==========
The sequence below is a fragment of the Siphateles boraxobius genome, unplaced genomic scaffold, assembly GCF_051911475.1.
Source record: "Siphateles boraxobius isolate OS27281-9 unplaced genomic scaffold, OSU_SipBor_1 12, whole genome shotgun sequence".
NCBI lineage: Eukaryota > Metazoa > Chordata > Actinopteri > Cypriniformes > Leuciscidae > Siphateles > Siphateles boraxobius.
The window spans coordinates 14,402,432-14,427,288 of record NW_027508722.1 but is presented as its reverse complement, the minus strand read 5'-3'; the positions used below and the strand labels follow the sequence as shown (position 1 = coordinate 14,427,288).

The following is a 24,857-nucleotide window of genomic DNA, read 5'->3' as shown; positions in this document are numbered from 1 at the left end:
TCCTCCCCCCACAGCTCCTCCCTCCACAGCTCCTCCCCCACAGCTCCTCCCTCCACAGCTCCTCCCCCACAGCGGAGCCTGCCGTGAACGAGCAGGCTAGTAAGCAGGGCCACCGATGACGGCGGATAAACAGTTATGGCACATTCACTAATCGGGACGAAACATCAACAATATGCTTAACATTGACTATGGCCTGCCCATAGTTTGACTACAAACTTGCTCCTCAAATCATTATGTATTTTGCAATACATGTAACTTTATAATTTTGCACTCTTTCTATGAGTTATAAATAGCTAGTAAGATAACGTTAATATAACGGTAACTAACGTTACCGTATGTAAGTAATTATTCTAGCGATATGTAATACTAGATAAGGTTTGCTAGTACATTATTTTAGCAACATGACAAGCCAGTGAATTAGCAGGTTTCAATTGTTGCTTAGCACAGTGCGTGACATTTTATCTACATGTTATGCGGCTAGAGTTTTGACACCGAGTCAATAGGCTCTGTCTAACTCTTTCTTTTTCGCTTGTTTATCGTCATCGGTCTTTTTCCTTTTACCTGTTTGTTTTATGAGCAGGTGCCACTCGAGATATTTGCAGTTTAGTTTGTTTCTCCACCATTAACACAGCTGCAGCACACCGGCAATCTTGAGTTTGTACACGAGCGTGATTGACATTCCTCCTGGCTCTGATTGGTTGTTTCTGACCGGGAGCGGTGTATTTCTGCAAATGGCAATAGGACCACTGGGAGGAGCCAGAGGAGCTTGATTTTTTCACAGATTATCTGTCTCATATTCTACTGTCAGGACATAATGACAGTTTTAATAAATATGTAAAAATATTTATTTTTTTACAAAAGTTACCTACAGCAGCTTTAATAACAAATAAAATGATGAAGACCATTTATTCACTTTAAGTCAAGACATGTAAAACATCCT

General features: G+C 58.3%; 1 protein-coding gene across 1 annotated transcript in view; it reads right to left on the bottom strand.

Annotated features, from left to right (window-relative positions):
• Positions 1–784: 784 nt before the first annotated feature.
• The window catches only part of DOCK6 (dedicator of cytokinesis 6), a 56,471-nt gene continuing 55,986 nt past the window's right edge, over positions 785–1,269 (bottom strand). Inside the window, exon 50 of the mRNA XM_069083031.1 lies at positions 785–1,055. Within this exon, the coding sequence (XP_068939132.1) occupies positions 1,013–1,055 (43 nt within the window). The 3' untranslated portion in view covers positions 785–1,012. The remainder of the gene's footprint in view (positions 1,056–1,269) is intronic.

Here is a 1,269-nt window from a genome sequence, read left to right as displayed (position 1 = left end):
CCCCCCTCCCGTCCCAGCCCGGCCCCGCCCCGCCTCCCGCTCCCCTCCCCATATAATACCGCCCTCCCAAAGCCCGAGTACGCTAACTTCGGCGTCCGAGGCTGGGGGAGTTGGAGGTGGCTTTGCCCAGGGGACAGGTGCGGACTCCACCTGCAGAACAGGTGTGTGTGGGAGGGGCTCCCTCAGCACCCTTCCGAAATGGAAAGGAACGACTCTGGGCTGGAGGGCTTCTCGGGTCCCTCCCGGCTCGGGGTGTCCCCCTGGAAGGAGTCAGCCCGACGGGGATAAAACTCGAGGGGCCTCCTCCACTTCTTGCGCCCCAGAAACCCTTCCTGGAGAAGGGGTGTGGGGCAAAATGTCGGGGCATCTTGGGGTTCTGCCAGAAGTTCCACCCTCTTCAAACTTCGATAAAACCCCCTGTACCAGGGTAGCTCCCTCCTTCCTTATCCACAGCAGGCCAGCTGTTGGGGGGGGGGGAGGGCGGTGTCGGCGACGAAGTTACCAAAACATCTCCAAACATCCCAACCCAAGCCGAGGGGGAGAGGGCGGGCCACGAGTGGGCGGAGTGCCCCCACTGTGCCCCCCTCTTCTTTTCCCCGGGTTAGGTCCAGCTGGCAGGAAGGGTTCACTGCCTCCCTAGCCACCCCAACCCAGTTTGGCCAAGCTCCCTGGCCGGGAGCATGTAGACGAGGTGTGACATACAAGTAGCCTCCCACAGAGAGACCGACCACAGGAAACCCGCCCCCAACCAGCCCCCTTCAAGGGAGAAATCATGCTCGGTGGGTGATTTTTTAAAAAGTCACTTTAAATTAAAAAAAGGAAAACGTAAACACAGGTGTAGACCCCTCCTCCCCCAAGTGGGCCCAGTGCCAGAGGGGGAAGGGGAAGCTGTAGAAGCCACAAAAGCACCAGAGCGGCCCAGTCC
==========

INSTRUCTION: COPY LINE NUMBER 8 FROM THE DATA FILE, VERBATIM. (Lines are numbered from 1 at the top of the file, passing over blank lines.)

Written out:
Annotated features, from left to right (window-relative positions):